Let’s Be Honest

Romans 12:1-2“April 30 denotes the day that was chosen as National Honesty Day. According to sources, it was chosen to be the last day of the month of April to balance out the beginning of the month, which involves  the tricks, pranks and lies on April’s Fools Day. While perhaps not readily apparent why it is necessary to create a day specifically for the purpose of celebrating honesty, it is a reminder and re-engagement of the positive side of things. The day showcases the ideology of being truthful and honest. It also may serve as a reminder to those about to make promises which they have no intention of keeping.”

So let’s be honest.

Answer the poll questions HONESTLY.  There will be a time for repentance at the end of this quiz :)

 

Don’t despair if you found that you have not been as disciplined in your daily walk with God.  Perhaps you’ve had the best of intentions but things just didn’t go as planned or “life got in the way” as they say.  The wonderful thing about living out Romans 12:1-2 is that it’s all in the trying.  It is making the effort that’s important;there’s no pass or fail here.  You get a participation award just by trying.

If you know you could be doing better, ask God for help, and then see what HE will do!

Therefore, I urge you, brothers and sisters, in view of God’s mercy, to offer your bodies as a living sacrifice, holy and pleasing to God—this is your true and proper worship.  Do not conform to the pattern of this world, but be transformed by the renewing of your mind. Then you will be able to test and approve what God’s will is—his good, pleasing and perfect will.”  Romans 12:1-2

Heaven Is For Real and God is Not Dead…well, DUH!?!

Heaven Is For RealFor those of you who are standing in the long lines waiting to watch what some claim may be the movie “blockbusters” of the year, spoiler alert…Heaven IS for real AND God is NOT dead.

I don’t need to watch a movie for two hours to tell me the obvious.  I’m a Christian, so I know for a fact that Heaven is indeed real.  Scripture confirms its existence.  It appears from the very first verse in Genesis- “In the beginning God created the heavens and the earth”- to the last reference found at the end of Revelation- “He showed me the great city… descending out of heaven from God” (Revelation 21:10 NKJV). In fact,  there are Bible verses about heaven in fifty-four of the sixty-six books in the Bible.

I do not need a little boy with an amazing “near-death” experience to confirm for me that there is indeed a heaven.  I’m a believer already.  However, it is interesting how many who may have been skeptical about heaven’s existence will see this film or read the book by Todd Burpo and suddenly believe in the afterlife…and that’s okay…but make sure that the belief is founded on the biblical truth that glorifies a heavenly Father who loved us all so much that He gave His one and only Son that whoever believes in Him will not perish but have everlasting life.  (John 3:16).  That’s the fundamental truth in believing in heaven, not the accounts of ordinary people who have had miraculous “there-and-back” experiences.  It may encourage us to hear these stories, (I personally really enjoyed the book)  but I don’t need their eye-witness accounts to know that heaven is real.  The Bible is all the proof I need of heaven!

I also believe whole-heartedly that God is not dead.  I believe in the resurrected Saviour.  “You don’t have to wait for the End. I am, right now, Resurrection and Life. The one who believes in me, even though he or she dies, will live. And everyone who lives believing in me does not ultimately die at all. Do you believe this?”  John 11:25-26  (The Message)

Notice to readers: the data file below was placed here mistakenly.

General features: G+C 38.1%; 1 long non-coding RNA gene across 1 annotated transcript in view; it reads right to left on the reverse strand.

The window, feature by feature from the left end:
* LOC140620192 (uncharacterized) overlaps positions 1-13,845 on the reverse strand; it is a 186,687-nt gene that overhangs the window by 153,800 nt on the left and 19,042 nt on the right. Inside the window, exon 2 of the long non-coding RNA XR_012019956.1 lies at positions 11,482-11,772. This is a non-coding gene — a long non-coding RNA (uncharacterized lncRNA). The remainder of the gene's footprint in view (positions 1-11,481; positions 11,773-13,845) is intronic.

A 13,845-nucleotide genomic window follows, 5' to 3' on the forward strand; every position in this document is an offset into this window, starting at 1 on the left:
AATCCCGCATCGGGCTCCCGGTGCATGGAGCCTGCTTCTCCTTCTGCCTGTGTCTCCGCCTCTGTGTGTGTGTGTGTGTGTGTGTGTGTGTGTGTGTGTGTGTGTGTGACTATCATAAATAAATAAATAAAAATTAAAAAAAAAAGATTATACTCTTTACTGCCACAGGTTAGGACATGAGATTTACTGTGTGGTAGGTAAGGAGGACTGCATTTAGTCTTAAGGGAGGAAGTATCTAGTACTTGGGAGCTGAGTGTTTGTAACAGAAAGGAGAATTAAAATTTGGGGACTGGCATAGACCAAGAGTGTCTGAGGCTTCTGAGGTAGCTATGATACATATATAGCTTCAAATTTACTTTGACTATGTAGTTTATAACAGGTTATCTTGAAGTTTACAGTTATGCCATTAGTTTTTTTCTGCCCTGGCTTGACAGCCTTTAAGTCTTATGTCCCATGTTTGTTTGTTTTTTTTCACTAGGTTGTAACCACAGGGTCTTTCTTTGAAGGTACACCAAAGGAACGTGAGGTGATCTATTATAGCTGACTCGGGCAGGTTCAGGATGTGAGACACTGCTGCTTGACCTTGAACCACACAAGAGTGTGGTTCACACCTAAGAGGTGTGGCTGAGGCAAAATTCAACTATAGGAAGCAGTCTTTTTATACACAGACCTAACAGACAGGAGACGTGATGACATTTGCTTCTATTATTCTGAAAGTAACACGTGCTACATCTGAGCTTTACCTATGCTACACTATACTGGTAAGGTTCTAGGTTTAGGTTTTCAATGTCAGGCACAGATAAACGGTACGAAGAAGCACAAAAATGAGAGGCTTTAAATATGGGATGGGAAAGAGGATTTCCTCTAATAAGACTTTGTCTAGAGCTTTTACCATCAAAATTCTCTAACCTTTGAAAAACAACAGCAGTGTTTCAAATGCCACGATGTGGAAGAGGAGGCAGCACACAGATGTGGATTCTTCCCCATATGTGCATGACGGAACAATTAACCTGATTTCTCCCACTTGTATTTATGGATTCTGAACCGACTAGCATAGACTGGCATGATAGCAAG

“Could it be any clearer? Our old way of life was nailed to the cross with Christ, a decisive end to that sin-miserable life—no longer at sin’s every beck and call! What we believe is this: If we get included in Christ’s sin-conquering death, we also get included in his life-saving resurrection. We know that when Jesus was raised from the dead it God is Not Deadwas a signal of the end of death-as-the-end. Never again will death have the last word. When Jesus died, he took sin down with him, but alive he brings God down to us. From now on, think of it this way: Sin speaks a dead language that means nothing to you; God speaks your mother tongue, and you hang on every word. You are dead to sin and alive to God. That’s what Jesus did.”  Romans 6:6-11.

I find it interesting that people want proof of heaven and of God’s existence but refuse to go to the source of that proof: The Bible.  They would rather get second-hand accounts and watch feel-good movies.  It’s okay if it is the conversation starter that leads to a heartfelt quest for the Truth but if it ends immediately after the last kernel of popcorn is eaten, then the quest has failed…miserably!

If you are a Christian, who may want to use these books and movies for evangelistic purposes or otherwise, by all means, go see the movies; review them, discuss them, but be wary of using them primarily to discuss theological truths …that’s what the Bible is for!
.

Heart Scars

Scars.  We all have them.  Some of my scars are visible; the scar on my knee from the time when I fell off my bike in grade seven.  A little scar on my nose when my brother and I were playing under a table and the leaf of the table collapsed on top of me.  I have “battle” scars from my journey with cancer in 2001.  Scars.  We all have them.

The thing about scars is that they are often associated with “pain“.  I can remember with great clarity how I felt when my body was marked with each one of those scars.  I remember the pain vividly.  It wasn’t pleasant, but I have learned that scars are marks of ownership to the Father.  As we experience the pain, we experience the Father as He helps us get through the pain.  I have learned by walking with the Father that sometimes pain, when processed with the Father, has the great potential to be used for His perfect purpose.

There are also scars that no one sees.  Years ago I heard my former Pastor call them “Heart Scars”, and he said they are oftentimes far more hurtful and damaging than those outward physical scars we bear and their effects last far longer, sometimes for a life time.  Heart Scars are caused by a friend’s betrayal, a careless word or comment that stings and hurts; gossip, lies, judgmental attitudes, broken relationships.  Those scars run deep and unless processed through with the Father, they never heal,… not completely.

“I know that I will enter heaven scarred,” he said, “they are marks of the battle, [here on earth] but they are also scars used for the sake of Jesus.”